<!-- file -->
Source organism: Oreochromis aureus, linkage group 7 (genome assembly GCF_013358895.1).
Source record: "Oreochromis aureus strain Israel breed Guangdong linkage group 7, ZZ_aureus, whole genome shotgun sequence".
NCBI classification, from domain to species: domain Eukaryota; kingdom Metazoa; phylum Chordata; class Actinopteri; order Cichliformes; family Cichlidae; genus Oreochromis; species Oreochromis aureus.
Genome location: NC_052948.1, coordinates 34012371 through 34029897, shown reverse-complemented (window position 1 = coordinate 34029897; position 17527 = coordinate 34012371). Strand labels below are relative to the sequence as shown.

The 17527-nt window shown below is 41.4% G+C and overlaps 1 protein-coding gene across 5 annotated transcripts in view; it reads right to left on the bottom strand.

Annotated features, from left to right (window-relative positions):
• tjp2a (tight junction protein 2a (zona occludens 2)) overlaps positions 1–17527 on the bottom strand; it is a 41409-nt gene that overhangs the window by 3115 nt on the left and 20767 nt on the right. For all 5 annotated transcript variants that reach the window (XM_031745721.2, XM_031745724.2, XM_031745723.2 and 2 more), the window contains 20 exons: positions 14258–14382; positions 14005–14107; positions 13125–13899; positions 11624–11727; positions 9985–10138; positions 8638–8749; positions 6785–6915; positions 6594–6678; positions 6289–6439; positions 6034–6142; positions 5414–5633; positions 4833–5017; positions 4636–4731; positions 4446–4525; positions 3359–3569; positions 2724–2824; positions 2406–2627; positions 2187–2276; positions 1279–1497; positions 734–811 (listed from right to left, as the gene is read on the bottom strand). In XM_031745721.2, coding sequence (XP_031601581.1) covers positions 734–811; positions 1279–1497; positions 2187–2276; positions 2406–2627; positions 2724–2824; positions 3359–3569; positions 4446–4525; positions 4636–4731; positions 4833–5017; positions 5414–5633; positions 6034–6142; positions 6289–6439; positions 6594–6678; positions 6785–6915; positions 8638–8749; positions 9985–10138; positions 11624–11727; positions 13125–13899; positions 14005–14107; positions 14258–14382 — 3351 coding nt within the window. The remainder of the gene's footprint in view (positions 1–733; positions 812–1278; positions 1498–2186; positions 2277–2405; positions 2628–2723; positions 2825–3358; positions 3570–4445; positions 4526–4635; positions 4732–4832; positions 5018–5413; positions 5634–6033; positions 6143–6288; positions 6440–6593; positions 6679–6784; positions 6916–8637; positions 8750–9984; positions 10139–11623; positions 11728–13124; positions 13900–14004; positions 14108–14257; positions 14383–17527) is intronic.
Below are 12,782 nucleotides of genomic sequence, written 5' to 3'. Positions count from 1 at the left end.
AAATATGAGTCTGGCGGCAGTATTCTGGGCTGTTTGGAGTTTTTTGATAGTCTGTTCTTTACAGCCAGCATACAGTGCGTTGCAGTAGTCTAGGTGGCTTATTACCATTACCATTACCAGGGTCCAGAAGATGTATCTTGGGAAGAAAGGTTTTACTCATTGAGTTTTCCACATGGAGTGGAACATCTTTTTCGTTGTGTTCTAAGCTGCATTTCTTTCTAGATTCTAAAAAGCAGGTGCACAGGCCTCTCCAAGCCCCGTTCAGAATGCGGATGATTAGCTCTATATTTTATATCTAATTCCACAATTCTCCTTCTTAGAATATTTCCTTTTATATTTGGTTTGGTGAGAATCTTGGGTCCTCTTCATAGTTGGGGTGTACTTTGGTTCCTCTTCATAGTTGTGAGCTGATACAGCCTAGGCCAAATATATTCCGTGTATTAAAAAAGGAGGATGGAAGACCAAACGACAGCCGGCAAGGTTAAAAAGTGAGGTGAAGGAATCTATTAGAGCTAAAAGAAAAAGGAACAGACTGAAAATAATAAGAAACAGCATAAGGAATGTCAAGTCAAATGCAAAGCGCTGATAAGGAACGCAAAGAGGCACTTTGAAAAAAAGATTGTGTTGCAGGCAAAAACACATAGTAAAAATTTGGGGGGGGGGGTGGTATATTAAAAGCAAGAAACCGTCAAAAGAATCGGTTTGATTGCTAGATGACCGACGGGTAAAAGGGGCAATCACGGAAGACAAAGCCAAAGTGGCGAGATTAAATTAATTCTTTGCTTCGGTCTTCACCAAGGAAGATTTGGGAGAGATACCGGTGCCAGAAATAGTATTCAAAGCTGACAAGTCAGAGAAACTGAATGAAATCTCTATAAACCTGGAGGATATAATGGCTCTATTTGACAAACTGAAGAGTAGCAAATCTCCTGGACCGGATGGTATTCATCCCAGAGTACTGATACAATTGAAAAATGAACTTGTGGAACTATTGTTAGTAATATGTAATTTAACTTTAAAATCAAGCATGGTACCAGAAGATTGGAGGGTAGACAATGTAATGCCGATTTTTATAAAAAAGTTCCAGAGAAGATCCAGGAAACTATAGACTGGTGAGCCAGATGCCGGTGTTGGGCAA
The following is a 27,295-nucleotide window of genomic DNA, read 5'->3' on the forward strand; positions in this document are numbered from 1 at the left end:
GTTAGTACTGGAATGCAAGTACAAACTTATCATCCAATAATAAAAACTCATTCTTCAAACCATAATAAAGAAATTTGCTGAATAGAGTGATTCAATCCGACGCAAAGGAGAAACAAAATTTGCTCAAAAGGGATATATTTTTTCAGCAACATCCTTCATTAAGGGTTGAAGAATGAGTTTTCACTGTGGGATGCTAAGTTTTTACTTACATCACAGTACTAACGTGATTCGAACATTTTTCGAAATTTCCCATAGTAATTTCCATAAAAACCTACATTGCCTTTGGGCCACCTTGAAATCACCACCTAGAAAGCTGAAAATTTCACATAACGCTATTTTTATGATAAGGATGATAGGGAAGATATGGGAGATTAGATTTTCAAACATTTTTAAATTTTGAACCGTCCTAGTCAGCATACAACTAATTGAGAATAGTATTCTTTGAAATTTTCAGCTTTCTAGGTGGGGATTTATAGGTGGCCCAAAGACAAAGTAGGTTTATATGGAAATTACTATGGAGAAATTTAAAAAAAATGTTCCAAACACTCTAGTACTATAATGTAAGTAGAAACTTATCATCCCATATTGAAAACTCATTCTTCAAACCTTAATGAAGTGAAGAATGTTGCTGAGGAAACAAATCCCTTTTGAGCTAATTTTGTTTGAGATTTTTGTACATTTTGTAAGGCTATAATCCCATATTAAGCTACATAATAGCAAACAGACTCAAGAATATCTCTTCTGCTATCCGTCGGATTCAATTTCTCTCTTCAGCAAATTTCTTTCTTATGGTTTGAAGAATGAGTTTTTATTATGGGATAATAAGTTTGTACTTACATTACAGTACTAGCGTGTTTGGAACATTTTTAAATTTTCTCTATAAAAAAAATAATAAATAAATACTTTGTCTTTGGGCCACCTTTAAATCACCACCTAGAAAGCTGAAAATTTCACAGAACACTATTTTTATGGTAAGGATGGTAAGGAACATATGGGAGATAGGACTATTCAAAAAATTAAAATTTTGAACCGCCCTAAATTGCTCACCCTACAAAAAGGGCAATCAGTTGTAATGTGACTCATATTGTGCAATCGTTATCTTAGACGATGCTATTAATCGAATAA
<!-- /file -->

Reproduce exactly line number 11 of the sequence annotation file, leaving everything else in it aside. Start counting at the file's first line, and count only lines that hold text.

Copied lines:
GTTAGTACTGGAATGCAAGTACAAACTTATCATCCAATAATAAAAACTCATTCTTCAAACCATAATAAAGAAATTTGCTGAATAGAGTGATTCAATCCGACGCAAAGGAGAAACAAAATTTGCTCAAAAGGGATATATTTTTTCAGCAACATCCTTCATTAAGGGTTGAAGAATGAGTTTTCACTGTGGGATGCTAAGTTTTTACTTACATCACAGTACTAACGTGATTCGAACATTTTTCGAAATTTCCCATAGTAATTTCCATAAAAACCTACATTGCCTTTGGGCCACCTTGAAATCACCACCTAGAAAGCTGAAAATTTCACATAACGCTATTTTTATGATAAGGATGATAGGGAAGATATGGGAGATTAGATTTTCAAACATTTTTAAATTTTGAACCGTCCTAGTCAGCATACAACTAATTGAGAATAGTATTCTTTGAAATTTTCAGCTTTCTAGGTGGGGATTTATAGGTGGCCCAAAGACAAAGTAGGTTTATATGGAAATTACTATGGAGAAATTTAAAAAAAATGTTCCAAACACTCTAGTACTATAATGTAAGTAGAAACTTATCATCCCATATTGAAAACTCATTCTTCAAACCTTAATGAAGTGAAGAATGTTGCTGAGGAAACAAATCCCTTTTGAGCTAATTTTGTTTGAGATTTTTGTACATTTTGTAAGGCTATAATCCCATATTAAGCTACATAATAGCAAACAGACTCAAGAATATCTCTTCTGCTATCCGTCGGATTCAATTTCTCTCTTCAGCAAATTTCTTTCTTATGGTTTGAAGAATGAGTTTTTATTATGGGATAATAAGTTTGTACTTACATTACAGTACTAGCGTGTTTGGAACATTTTTAAATTTTCTCTATAAAAAAAATAATAAATAAATACTTTGTCTTTGGGCCACCTTTAAATCACCACCTAGAAAGCTGAAAATTTCACAGAACACTATTTTTATGGTAAGGATGGTAAGGAACATATGGGAGATAGGACTATTCAAAAAATTAAAATTTTGAACCGCCCTAAATTGCTCACCCTACAAAAAGGGCAATCAGTTGTAATGTGACTCATATTGTGCAATCGTTATCTTAGACGATGCTATTAATCGAATAA